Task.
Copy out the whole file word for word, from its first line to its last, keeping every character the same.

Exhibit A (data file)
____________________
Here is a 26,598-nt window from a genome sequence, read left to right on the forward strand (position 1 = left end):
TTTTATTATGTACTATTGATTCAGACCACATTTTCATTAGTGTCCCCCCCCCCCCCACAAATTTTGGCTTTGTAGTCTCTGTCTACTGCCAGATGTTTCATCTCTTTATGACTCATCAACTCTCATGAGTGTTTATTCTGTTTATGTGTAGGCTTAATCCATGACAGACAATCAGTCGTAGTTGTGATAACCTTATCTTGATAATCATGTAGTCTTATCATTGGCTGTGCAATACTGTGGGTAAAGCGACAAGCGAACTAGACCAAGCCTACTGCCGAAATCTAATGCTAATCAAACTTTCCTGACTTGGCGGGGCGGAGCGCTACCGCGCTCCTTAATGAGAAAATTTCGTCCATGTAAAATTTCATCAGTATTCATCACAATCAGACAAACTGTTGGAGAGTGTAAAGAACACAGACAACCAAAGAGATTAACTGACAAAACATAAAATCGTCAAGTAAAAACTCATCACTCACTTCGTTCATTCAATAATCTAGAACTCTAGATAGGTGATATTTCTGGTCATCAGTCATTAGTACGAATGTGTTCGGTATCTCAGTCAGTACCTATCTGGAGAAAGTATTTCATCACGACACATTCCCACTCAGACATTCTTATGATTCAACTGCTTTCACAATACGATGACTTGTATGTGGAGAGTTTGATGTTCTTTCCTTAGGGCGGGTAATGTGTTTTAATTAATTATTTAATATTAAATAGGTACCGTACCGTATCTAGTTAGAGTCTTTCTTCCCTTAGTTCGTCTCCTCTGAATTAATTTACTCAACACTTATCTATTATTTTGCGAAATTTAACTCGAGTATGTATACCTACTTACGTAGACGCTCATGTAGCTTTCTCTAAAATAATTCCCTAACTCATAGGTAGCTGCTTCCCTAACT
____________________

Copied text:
Here is a 26,598-nt window from a genome sequence, read left to right on the forward strand (position 1 = left end):
TTTTATTATGTACTATTGATTCAGACCACATTTTCATTAGTGTCCCCCCCCCCCCCACAAATTTTGGCTTTGTAGTCTCTGTCTACTGCCAGATGTTTCATCTCTTTATGACTCATCAACTCTCATGAGTGTTTATTCTGTTTATGTGTAGGCTTAATCCATGACAGACAATCAGTCGTAGTTGTGATAACCTTATCTTGATAATCATGTAGTCTTATCATTGGCTGTGCAATACTGTGGGTAAAGCGACAAGCGAACTAGACCAAGCCTACTGCCGAAATCTAATGCTAATCAAACTTTCCTGACTTGGCGGGGCGGAGCGCTACCGCGCTCCTTAATGAGAAAATTTCGTCCATGTAAAATTTCATCAGTATTCATCACAATCAGACAAACTGTTGGAGAGTGTAAAGAACACAGACAACCAAAGAGATTAACTGACAAAACATAAAATCGTCAAGTAAAAACTCATCACTCACTTCGTTCATTCAATAATCTAGAACTCTAGATAGGTGATATTTCTGGTCATCAGTCATTAGTACGAATGTGTTCGGTATCTCAGTCAGTACCTATCTGGAGAAAGTATTTCATCACGACACATTCCCACTCAGACATTCTTATGATTCAACTGCTTTCACAATACGATGACTTGTATGTGGAGAGTTTGATGTTCTTTCCTTAGGGCGGGTAATGTGTTTTAATTAATTATTTAATATTAAATAGGTACCGTACCGTATCTAGTTAGAGTCTTTCTTCCCTTAGTTCGTCTCCTCTGAATTAATTTACTCAACACTTATCTATTATTTTGCGAAATTTAACTCGAGTATGTATACCTACTTACGTAGACGCTCATGTAGCTTTCTCTAAAATAATTCCCTAACTCATAGGTAGCTGCTTCCCTAACT